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People v. Correia

SUPREME COURT OF THE STATE OF NEW YORK Appellate Division, Fourth Judicial Department


December 31, 2008

THE PEOPLE OF THE STATE OF NEW YORK, RESPONDENT,
v.
PETER J. CORREIA, DEFENDANT-APPELLANT.

Appeal from a judgment of the Oswego County Court (Walter W. Hafner, Jr., J.), rendered April 9, 2007. The judgment convicted defendant, upon a jury verdict, of grand larceny in the third degree and misappropriation of funds of trust.

Published by New York State Law Reporting Bureau pursuant to Judiciary Law § 431.

This opinion is uncorrected and subject to revision before publication in the Official Reports.

PRESENT: SCUDDER, P.J., MARTOCHE, SMITH, GREEN, AND GORSKI, JJ.

It is hereby ORDERED that the judgment so appealed from is unanimously reversed as a matter of discretion in the interest of justice and on the law, the indictment is dismissed, and the matter is remitted to Oswego County Court for proceedings pursuant to CPL 470.45.

Memorandum

Defendant appeals from a judgment convicting him as charged, following a jury trial. The indictment charged defendant with committing one count of grand larceny in the third degree in violation of Penal Law § 155.35, and one count of "misappropriation of funds of trust" in violation of Lien Law § 79-a. We conclude that the judgment of conviction must be reversed and the indictment dismissed. We note at the outset that it is unclear whether the indictment in fact charges defendant with one count of Lien Law larceny in the third degree that is improperly split into two counts, or with one count of common-law grand larceny in the third degree and one count of Lien Law larceny in the third degree. In any event, we agree with defendant that the evidence, viewed in the light most favorable to the People (see People v Contes, 60 NY2d 620, 621), is legally insufficient to support the conviction of either crime because it does not establish defendant's intent to steal (see generally People v Bleakley, 69 NY2d 490, 495).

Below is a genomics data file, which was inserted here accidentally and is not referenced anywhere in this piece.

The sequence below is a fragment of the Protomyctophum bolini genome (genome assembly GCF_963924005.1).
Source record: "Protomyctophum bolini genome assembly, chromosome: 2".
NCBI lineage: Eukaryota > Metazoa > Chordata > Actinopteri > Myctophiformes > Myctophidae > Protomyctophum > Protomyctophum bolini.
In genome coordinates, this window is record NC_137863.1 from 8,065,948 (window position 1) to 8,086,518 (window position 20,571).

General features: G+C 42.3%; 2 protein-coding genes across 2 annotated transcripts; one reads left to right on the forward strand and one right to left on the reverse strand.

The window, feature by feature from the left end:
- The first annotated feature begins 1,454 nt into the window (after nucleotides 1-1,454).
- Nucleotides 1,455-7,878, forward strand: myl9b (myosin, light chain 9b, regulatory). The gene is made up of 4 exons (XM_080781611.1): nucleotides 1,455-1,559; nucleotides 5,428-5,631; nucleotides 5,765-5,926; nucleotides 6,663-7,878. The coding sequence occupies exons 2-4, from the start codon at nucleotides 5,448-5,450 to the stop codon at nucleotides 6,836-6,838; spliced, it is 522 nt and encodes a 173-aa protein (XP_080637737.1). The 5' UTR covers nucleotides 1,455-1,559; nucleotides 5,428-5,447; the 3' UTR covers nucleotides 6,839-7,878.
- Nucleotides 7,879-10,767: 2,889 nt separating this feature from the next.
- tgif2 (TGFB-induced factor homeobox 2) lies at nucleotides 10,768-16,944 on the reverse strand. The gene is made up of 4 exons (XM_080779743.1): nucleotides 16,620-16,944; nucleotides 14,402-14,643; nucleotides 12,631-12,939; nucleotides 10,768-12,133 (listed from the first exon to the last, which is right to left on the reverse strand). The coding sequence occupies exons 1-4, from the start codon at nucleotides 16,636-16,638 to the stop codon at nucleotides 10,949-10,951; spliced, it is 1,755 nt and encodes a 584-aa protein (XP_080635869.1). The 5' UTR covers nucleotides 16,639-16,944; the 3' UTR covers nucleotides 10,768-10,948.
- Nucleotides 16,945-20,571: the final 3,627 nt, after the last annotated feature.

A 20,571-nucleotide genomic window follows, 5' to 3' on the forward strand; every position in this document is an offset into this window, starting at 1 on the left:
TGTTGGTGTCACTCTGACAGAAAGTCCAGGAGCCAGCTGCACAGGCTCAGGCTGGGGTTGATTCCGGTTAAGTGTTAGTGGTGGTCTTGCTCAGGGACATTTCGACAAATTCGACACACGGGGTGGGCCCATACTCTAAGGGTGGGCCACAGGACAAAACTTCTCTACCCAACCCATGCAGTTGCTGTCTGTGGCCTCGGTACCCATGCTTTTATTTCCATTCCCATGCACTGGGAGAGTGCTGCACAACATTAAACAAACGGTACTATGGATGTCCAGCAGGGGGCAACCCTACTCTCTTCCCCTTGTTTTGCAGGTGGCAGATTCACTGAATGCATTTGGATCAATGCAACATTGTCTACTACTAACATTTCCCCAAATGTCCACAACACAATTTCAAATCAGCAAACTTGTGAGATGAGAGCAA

The evidence presented at trial establishes that defendant, a general contractor, contracted with the victim to repair the victim's home after a fire. The evidence further establishes that defendant paid for all of the materials that he ordered to complete the repair work; that he had performed a portion of the repair work before the victim discharged him from working on the project; and that a portion of the funds disbursed to him were intended to reimburse him for his labor. The People failed to prove that defendant did not purchase all of the materials set forth in the invoices for which funds were disbursed to him. The People also failed to prove that any demand for payment of a trust claim was made of defendant or that, if such a demand for payment was in fact made, that defendant failed to comply with the 31-day time period set forth in Lien Law § 79-a (1) (b). Although defendant failed to preserve for our review his challenge to the legal sufficiency of the evidence (see People v Lane, 7 NY3d 888, 889; People v Hines, 97 NY2d 56, 61, rearg denied 97 NY2d 678), we exercise our power to review his challenge as a matter of discretion in the interest of justice (see CPL 470.15 [6] [a]).

In view of our decision, we do not address defendant's remaining contentions.

20081231

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